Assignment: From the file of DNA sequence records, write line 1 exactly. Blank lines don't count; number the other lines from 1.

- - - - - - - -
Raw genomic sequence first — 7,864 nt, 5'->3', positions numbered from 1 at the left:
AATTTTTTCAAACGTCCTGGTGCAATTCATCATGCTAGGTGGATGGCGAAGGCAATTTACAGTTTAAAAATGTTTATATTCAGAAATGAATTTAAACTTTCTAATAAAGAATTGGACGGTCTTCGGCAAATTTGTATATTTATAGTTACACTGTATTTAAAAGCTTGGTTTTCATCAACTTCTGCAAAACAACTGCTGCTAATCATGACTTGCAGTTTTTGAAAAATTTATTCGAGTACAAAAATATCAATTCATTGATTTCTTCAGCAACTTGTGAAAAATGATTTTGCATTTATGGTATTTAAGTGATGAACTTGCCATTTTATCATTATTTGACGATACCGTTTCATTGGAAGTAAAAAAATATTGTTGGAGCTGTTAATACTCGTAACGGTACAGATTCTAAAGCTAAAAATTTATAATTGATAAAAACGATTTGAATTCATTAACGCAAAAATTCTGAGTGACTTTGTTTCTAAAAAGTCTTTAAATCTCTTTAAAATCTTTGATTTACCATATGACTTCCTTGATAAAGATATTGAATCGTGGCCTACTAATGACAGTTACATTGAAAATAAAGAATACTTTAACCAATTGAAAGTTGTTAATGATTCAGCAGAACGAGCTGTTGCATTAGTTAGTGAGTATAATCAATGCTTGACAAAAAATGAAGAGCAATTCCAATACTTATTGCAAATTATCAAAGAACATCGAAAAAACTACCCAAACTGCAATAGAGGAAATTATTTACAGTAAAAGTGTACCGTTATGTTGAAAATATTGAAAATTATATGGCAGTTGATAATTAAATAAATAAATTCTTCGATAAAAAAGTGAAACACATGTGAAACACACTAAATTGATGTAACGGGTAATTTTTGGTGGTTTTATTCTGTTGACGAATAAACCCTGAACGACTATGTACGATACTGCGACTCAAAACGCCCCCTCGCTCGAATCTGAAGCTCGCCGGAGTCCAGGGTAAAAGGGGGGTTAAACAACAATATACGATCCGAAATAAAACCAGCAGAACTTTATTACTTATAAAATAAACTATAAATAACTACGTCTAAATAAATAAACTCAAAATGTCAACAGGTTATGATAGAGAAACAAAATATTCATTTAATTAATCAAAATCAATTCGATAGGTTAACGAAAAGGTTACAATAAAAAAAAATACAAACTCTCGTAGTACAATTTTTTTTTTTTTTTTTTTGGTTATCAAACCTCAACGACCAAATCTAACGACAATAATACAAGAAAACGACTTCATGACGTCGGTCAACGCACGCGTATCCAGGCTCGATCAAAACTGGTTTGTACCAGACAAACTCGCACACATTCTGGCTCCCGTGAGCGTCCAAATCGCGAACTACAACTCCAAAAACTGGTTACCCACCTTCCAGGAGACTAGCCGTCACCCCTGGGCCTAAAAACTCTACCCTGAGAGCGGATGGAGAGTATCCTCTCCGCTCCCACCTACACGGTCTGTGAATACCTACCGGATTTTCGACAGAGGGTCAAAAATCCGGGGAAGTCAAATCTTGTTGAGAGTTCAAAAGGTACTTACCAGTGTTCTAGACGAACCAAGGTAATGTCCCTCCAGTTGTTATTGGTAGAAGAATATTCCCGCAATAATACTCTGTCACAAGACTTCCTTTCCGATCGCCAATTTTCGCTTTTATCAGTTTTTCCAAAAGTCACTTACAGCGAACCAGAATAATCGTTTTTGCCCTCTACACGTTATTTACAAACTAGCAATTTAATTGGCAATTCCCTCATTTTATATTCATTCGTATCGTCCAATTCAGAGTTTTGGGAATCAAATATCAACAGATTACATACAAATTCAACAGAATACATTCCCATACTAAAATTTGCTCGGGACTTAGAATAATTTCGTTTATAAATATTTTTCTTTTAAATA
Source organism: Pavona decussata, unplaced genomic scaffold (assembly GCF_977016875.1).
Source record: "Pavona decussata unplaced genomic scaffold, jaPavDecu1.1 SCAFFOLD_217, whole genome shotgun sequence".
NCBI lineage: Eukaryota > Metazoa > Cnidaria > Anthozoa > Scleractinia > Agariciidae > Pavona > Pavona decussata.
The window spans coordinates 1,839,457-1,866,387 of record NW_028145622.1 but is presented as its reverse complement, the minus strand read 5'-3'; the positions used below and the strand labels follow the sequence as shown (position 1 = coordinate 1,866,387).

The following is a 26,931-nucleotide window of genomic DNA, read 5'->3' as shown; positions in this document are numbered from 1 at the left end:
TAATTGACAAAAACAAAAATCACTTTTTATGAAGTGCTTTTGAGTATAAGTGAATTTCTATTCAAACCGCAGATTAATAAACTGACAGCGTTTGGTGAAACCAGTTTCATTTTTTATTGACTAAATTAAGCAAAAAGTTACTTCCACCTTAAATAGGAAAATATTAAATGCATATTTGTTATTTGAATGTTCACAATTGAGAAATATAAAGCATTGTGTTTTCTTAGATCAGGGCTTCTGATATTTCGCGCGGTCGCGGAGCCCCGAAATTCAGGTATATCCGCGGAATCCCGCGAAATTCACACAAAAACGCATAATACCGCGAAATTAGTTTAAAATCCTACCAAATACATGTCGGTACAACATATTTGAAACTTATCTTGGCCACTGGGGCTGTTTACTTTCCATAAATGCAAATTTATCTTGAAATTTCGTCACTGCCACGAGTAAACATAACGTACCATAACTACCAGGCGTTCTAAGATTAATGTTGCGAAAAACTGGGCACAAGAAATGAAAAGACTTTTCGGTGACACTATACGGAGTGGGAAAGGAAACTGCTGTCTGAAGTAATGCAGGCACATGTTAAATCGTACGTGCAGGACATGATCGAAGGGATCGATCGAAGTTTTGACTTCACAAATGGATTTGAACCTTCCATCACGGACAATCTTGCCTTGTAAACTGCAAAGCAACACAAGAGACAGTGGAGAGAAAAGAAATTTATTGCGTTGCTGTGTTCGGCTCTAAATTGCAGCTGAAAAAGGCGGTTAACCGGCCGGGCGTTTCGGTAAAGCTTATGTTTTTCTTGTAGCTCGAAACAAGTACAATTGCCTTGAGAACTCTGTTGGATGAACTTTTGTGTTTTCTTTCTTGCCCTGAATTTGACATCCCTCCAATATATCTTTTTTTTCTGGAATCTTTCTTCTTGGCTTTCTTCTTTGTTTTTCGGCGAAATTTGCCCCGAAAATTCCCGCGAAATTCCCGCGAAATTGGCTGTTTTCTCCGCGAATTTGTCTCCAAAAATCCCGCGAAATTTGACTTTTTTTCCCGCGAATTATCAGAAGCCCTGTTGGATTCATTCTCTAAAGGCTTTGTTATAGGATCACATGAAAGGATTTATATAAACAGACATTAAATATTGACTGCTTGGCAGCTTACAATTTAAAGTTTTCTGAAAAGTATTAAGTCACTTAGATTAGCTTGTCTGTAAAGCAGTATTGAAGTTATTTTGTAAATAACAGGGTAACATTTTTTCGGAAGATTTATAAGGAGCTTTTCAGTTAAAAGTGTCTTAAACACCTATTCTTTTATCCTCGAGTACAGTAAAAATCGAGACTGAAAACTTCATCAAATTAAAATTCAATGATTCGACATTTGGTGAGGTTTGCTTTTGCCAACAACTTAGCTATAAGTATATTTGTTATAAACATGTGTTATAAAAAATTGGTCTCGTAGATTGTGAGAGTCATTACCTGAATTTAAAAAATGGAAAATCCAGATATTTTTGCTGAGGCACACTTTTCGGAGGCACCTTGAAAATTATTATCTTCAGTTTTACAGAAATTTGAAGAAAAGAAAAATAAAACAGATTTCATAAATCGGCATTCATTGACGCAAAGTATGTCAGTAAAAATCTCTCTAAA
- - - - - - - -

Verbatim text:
Raw genomic sequence first — 7,864 nt, 5'->3', positions numbered from 1 at the left: